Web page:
Five years in the police force, seven years in sales, recruitment and senior management and 15 years in a business teaching people to conduct better interviews with a focus on evaluating truthfulness and credibility has opened my eyes to the topic of truth and lies from many different angles.
I now know there is more to the topic of truth and lies than just trying to teach people to be ‘a human lie detector’. The topic is rather more complex and includes understanding ourselves better, our own filters, human behaviour and our own truths.
In my view, those working in any role involving the safety of people or property should have a solid grounding in the many facets of human behaviour, including understanding how to better read people and situations. Most entry level courses do not teach these skills and if they do, it is a brief introduction to what is a complex topic. From there, most of the learning comes from being thrown in the deep end with the occasional formal skill top-up in some positions.
Asking better questions, reading between the lines, understanding the impact your own behaviour has in the interaction, encouraging truth and spotting lies are not skills that can be mastered overnight. It takes ongoing education, practice and guidance to continue to develop a more comprehensive awareness.
This article is the first in a series of three that aims to offer tips and insight for those involved in dealing with people where obtaining accurate information is important. Some of the tips come from courses that have been developed over the past 15 years, including the Perceptive Interviewing® program. Other concepts are drawn from research by experts such as Dr Paul Ekman and form part of our licensed courses in evaluating truthfulness and credibility. Some of the methods and ideas will come from personal experience or from people I have trained.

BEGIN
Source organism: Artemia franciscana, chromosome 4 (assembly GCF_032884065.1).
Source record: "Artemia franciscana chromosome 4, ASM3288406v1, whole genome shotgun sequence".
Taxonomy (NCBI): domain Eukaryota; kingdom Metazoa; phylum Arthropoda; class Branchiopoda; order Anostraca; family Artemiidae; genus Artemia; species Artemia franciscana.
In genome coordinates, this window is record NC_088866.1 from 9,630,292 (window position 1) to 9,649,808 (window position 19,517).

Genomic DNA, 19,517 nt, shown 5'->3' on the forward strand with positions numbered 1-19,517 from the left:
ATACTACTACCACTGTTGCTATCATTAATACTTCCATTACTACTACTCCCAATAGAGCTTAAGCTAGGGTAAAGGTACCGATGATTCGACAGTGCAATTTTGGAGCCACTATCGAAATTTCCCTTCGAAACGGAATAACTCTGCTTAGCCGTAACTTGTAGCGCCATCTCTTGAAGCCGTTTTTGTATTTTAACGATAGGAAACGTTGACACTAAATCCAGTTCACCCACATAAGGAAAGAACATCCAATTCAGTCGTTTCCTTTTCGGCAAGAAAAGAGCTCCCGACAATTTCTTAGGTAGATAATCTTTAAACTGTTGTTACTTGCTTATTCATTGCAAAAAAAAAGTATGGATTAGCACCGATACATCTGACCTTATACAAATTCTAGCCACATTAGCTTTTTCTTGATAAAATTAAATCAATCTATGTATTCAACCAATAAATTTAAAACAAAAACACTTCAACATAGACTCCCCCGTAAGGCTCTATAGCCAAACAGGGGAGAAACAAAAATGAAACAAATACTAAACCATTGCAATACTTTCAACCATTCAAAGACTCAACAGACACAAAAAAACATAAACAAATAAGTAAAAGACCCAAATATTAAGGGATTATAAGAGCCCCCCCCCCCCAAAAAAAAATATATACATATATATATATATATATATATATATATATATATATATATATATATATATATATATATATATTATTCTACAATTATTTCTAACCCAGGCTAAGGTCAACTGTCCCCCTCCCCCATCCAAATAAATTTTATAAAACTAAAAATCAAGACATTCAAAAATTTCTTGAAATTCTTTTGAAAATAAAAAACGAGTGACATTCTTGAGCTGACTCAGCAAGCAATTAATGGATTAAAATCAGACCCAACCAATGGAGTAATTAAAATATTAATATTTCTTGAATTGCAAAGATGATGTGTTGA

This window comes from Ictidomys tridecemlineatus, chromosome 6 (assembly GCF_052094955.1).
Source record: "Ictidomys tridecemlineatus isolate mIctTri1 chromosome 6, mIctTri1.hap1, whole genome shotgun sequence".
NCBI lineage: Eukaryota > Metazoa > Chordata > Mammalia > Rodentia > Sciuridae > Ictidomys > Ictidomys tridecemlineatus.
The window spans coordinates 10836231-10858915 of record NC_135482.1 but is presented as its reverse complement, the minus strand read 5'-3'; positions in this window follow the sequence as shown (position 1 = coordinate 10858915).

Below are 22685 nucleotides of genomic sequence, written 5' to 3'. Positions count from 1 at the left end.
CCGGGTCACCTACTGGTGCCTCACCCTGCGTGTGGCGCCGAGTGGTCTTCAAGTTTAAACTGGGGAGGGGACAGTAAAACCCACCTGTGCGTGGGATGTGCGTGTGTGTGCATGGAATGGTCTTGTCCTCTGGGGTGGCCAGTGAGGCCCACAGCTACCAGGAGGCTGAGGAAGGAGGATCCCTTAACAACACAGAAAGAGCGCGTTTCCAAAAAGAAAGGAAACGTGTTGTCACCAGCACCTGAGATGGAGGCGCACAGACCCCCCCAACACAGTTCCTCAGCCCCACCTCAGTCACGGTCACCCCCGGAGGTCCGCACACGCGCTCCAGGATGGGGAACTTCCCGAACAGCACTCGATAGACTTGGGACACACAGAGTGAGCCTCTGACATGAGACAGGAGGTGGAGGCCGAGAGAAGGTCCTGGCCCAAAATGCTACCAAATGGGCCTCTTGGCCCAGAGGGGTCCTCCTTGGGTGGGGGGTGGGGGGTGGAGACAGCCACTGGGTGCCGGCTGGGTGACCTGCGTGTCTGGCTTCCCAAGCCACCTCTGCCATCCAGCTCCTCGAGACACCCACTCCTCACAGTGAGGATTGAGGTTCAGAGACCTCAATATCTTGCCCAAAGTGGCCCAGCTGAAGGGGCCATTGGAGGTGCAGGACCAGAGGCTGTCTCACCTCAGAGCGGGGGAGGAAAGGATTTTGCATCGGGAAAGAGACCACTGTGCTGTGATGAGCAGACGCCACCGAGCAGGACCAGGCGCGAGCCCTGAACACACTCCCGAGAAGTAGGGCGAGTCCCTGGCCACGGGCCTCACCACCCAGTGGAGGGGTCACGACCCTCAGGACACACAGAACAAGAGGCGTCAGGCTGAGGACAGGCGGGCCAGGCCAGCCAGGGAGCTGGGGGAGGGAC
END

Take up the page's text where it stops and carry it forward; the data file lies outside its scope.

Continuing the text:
Getting Started in Encouraging Truth and Spotting Lies
No matter the role you are working in, if you interact with other humans, then improving your skills in correctly reading behaviour and assessing credibility is beneficial. There is no downside to more accurately reading a person or a situation, particularly if you are making important decisions based on that reading.
One of the things I have concluded after 15 years of teaching these topics is that many people fail to realise the influence they have over how an interaction unfolds.
I recall in the police force an experienced member storming out of an interview telling others that the suspect was completely ‘useless’ and there is no way that he was ever going to open up and share the critical information that was sought. I then watched as another, calmer member took over the interview, with a completely different approach.
Within 30 minutes he had won the respect of the suspect, which resulted in him being much more forthcoming with information. So, was it the ‘useless’ suspect or the ‘useless’ interviewer that caused the initial road block to obtaining the required information?